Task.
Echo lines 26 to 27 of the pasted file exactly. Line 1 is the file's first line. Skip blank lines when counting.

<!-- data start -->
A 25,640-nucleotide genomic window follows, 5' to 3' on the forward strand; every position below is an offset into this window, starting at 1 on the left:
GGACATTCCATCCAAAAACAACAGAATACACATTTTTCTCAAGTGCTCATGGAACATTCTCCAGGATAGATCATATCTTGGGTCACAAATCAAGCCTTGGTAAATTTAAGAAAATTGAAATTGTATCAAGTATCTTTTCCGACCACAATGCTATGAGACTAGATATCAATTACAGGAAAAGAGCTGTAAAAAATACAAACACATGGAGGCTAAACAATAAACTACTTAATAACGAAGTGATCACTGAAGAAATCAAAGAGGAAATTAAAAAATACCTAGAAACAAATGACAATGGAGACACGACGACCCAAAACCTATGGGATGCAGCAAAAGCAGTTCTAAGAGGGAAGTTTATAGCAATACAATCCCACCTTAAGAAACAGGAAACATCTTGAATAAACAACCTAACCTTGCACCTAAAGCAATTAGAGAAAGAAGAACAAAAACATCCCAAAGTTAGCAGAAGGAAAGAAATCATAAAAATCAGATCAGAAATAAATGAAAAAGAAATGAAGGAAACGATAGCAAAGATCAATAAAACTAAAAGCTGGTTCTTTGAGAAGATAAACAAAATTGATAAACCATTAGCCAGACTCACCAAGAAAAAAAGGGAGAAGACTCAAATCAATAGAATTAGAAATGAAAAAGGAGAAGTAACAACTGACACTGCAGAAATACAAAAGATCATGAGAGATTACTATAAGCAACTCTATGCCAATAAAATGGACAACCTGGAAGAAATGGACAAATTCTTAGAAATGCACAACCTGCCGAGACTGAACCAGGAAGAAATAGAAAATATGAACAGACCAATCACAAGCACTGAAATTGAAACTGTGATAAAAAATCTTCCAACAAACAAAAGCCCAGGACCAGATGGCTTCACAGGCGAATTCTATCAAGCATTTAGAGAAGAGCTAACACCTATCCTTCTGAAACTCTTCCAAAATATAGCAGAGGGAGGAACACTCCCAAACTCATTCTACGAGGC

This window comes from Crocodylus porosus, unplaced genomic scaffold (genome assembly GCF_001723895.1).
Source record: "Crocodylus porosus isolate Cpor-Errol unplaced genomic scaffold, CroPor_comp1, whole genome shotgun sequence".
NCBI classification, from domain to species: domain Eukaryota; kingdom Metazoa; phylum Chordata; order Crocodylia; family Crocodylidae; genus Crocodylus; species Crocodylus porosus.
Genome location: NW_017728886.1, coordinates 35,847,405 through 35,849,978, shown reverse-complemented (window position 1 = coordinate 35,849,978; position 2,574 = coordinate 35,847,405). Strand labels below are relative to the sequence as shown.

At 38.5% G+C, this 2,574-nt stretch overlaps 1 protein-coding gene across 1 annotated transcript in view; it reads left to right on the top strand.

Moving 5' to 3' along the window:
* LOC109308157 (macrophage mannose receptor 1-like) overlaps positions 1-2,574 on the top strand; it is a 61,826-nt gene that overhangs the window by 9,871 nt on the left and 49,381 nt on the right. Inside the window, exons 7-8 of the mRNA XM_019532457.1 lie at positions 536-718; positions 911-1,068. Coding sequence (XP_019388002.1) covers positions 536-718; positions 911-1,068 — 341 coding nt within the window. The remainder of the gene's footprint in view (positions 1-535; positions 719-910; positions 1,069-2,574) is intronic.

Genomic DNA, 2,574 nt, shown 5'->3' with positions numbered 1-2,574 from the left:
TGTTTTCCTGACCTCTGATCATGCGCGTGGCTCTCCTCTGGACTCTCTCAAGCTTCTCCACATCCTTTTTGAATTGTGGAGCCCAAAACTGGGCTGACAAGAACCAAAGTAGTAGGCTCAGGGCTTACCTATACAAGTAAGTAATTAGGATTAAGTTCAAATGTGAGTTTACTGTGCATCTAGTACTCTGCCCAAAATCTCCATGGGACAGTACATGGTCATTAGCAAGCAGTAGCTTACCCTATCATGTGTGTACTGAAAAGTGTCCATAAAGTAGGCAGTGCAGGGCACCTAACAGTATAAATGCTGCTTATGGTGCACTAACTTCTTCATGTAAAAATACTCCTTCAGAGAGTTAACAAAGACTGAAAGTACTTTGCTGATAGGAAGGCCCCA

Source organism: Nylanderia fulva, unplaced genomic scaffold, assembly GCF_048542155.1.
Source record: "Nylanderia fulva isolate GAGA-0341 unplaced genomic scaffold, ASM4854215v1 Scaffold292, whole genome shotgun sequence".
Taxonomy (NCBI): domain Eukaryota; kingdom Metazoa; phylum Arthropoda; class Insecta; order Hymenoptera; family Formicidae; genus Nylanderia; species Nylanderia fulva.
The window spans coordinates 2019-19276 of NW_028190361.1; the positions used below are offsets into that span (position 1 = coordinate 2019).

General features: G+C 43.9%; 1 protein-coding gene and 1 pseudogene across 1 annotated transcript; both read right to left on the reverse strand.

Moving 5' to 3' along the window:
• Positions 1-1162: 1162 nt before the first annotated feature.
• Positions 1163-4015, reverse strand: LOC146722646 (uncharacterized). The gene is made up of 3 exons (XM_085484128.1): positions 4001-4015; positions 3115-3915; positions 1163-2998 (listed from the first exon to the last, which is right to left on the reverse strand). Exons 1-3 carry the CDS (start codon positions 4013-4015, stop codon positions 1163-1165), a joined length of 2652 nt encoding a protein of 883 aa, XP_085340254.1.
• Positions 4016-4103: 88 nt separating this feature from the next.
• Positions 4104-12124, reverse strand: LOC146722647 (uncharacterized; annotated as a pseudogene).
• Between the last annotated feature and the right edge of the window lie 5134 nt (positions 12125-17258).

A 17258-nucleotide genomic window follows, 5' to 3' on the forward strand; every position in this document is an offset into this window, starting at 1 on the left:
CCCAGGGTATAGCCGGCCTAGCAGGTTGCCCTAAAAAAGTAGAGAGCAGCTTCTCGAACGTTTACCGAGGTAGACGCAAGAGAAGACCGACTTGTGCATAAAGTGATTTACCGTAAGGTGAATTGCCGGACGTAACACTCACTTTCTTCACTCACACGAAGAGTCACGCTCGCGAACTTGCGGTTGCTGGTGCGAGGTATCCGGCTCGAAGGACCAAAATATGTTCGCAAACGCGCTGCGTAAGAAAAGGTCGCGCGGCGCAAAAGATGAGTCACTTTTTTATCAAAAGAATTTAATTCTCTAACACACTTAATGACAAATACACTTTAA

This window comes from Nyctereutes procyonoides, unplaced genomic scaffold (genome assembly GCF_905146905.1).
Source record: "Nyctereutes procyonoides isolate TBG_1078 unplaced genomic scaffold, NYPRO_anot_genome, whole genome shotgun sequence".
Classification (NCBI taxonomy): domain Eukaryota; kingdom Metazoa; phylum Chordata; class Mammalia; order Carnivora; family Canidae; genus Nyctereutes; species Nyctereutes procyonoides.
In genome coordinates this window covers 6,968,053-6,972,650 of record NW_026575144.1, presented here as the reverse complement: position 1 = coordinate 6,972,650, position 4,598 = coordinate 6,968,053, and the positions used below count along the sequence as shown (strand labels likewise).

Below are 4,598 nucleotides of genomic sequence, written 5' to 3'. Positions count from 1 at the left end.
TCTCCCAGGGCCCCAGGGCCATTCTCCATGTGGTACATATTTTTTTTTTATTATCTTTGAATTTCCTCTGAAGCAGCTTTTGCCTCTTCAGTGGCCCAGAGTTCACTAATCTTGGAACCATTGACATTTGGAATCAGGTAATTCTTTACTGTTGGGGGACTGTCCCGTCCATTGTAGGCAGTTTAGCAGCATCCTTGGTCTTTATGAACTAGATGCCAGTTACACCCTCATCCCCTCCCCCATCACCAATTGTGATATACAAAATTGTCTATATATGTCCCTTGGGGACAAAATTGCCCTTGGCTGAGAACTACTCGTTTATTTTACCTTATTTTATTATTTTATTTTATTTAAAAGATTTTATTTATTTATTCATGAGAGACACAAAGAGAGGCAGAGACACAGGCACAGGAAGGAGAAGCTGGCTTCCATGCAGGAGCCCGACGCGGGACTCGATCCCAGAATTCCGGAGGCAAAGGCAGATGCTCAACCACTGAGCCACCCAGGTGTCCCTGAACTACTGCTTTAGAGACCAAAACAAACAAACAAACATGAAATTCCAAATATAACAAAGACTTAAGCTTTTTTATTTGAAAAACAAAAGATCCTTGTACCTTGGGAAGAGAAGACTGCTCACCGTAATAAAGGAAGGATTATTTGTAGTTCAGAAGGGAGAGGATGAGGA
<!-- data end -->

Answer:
Source record: "Nyctereutes procyonoides isolate TBG_1078 unplaced genomic scaffold, NYPRO_anot_genome, whole genome shotgun sequence".
Classification (NCBI taxonomy): domain Eukaryota; kingdom Metazoa; phylum Chordata; class Mammalia; order Carnivora; family Canidae; genus Nyctereutes; species Nyctereutes procyonoides.